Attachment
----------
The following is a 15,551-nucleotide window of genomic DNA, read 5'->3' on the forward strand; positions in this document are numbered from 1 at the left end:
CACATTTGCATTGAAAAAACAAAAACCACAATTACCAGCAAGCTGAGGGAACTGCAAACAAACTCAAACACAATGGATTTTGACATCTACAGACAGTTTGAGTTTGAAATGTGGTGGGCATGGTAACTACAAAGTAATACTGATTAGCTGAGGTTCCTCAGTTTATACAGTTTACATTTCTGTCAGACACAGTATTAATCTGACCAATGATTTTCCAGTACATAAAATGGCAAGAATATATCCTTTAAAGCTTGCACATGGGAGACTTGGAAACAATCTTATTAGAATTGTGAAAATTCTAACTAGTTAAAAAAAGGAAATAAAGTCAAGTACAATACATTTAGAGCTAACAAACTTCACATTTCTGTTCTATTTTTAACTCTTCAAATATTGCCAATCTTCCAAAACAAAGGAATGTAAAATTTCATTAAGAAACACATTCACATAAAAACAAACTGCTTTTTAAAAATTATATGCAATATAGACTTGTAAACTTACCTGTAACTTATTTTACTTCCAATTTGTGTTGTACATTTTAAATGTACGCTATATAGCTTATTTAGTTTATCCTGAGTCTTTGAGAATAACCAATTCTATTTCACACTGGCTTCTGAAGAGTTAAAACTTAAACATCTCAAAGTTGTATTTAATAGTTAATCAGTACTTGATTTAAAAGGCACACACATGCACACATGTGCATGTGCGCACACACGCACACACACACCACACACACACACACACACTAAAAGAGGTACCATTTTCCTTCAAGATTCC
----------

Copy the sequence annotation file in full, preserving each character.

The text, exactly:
The following is a 15,551-nucleotide window of genomic DNA, read 5'->3' on the forward strand; positions in this document are numbered from 1 at the left end:
CACATTTGCATTGAAAAAACAAAAACCACAATTACCAGCAAGCTGAGGGAACTGCAAACAAACTCAAACACAATGGATTTTGACATCTACAGACAGTTTGAGTTTGAAATGTGGTGGGCATGGTAACTACAAAGTAATACTGATTAGCTGAGGTTCCTCAGTTTATACAGTTTACATTTCTGTCAGACACAGTATTAATCTGACCAATGATTTTCCAGTACATAAAATGGCAAGAATATATCCTTTAAAGCTTGCACATGGGAGACTTGGAAACAATCTTATTAGAATTGTGAAAATTCTAACTAGTTAAAAAAAGGAAATAAAGTCAAGTACAATACATTTAGAGCTAACAAACTTCACATTTCTGTTCTATTTTTAACTCTTCAAATATTGCCAATCTTCCAAAACAAAGGAATGTAAAATTTCATTAAGAAACACATTCACATAAAAACAAACTGCTTTTTAAAAATTATATGCAATATAGACTTGTAAACTTACCTGTAACTTATTTTACTTCCAATTTGTGTTGTACATTTTAAATGTACGCTATATAGCTTATTTAGTTTATCCTGAGTCTTTGAGAATAACCAATTCTATTTCACACTGGCTTCTGAAGAGTTAAAACTTAAACATCTCAAAGTTGTATTTAATAGTTAATCAGTACTTGATTTAAAAGGCACACACATGCACACATGTGCATGTGCGCACACACGCACACACACACCACACACACACACACACACTAAAAGAGGTACCATTTTCCTTCAAGATTCC